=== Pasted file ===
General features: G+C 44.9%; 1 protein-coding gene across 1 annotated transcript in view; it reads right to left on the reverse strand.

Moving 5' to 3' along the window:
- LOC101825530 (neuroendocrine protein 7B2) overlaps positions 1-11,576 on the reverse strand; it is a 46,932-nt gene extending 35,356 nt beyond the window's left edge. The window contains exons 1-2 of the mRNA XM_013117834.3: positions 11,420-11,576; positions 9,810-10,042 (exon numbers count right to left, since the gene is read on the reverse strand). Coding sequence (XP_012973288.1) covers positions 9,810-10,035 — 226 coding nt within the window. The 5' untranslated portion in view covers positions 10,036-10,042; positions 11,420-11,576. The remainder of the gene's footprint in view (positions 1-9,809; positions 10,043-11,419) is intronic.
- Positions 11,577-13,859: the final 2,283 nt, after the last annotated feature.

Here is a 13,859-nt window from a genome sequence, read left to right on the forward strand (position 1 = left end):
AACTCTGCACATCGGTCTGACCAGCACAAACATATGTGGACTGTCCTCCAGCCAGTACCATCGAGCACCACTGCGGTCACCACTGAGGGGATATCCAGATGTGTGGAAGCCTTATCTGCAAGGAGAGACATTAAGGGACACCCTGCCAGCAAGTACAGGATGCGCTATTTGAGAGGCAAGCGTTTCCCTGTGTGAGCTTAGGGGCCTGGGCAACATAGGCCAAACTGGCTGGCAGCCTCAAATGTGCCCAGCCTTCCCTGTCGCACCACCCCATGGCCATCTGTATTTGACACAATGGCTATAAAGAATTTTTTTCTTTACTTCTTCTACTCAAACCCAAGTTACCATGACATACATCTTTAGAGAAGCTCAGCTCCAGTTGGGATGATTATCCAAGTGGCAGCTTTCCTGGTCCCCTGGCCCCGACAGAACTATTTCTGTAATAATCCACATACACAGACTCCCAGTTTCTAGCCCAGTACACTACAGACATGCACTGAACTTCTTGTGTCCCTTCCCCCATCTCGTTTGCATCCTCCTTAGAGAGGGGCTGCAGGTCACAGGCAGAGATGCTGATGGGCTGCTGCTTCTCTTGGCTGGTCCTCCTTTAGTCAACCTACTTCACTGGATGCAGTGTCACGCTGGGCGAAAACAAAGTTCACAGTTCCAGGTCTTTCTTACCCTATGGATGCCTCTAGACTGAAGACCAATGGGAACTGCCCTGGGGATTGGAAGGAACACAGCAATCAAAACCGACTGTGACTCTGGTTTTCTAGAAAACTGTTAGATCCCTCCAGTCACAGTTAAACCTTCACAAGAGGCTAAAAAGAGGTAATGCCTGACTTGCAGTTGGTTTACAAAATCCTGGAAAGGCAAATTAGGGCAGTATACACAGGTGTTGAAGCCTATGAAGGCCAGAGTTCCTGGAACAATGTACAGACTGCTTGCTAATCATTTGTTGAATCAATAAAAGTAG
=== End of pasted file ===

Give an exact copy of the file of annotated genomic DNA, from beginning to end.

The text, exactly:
General features: G+C 44.9%; 1 protein-coding gene across 1 annotated transcript in view; it reads right to left on the reverse strand.

Moving 5' to 3' along the window:
- LOC101825530 (neuroendocrine protein 7B2) overlaps positions 1-11,576 on the reverse strand; it is a 46,932-nt gene extending 35,356 nt beyond the window's left edge. The window contains exons 1-2 of the mRNA XM_013117834.3: positions 11,420-11,576; positions 9,810-10,042 (exon numbers count right to left, since the gene is read on the reverse strand). Coding sequence (XP_012973288.1) covers positions 9,810-10,035 — 226 coding nt within the window. The 5' untranslated portion in view covers positions 10,036-10,042; positions 11,420-11,576. The remainder of the gene's footprint in view (positions 1-9,809; positions 10,043-11,419) is intronic.
- Positions 11,577-13,859: the final 2,283 nt, after the last annotated feature.

Here is a 13,859-nt window from a genome sequence, read left to right on the forward strand (position 1 = left end):
AACTCTGCACATCGGTCTGACCAGCACAAACATATGTGGACTGTCCTCCAGCCAGTACCATCGAGCACCACTGCGGTCACCACTGAGGGGATATCCAGATGTGTGGAAGCCTTATCTGCAAGGAGAGACATTAAGGGACACCCTGCCAGCAAGTACAGGATGCGCTATTTGAGAGGCAAGCGTTTCCCTGTGTGAGCTTAGGGGCCTGGGCAACATAGGCCAAACTGGCTGGCAGCCTCAAATGTGCCCAGCCTTCCCTGTCGCACCACCCCATGGCCATCTGTATTTGACACAATGGCTATAAAGAATTTTTTTCTTTACTTCTTCTACTCAAACCCAAGTTACCATGACATACATCTTTAGAGAAGCTCAGCTCCAGTTGGGATGATTATCCAAGTGGCAGCTTTCCTGGTCCCCTGGCCCCGACAGAACTATTTCTGTAATAATCCACATACACAGACTCCCAGTTTCTAGCCCAGTACACTACAGACATGCACTGAACTTCTTGTGTCCCTTCCCCCATCTCGTTTGCATCCTCCTTAGAGAGGGGCTGCAGGTCACAGGCAGAGATGCTGATGGGCTGCTGCTTCTCTTGGCTGGTCCTCCTTTAGTCAACCTACTTCACTGGATGCAGTGTCACGCTGGGCGAAAACAAAGTTCACAGTTCCAGGTCTTTCTTACCCTATGGATGCCTCTAGACTGAAGACCAATGGGAACTGCCCTGGGGATTGGAAGGAACACAGCAATCAAAACCGACTGTGACTCTGGTTTTCTAGAAAACTGTTAGATCCCTCCAGTCACAGTTAAACCTTCACAAGAGGCTAAAAAGAGGTAATGCCTGACTTGCAGTTGGTTTACAAAATCCTGGAAAGGCAAATTAGGGCAGTATACACAGGTGTTGAAGCCTATGAAGGCCAGAGTTCCTGGAACAATGTACAGACTGCTTGCTAATCATTTGTTGAATCAATAAAAGTAG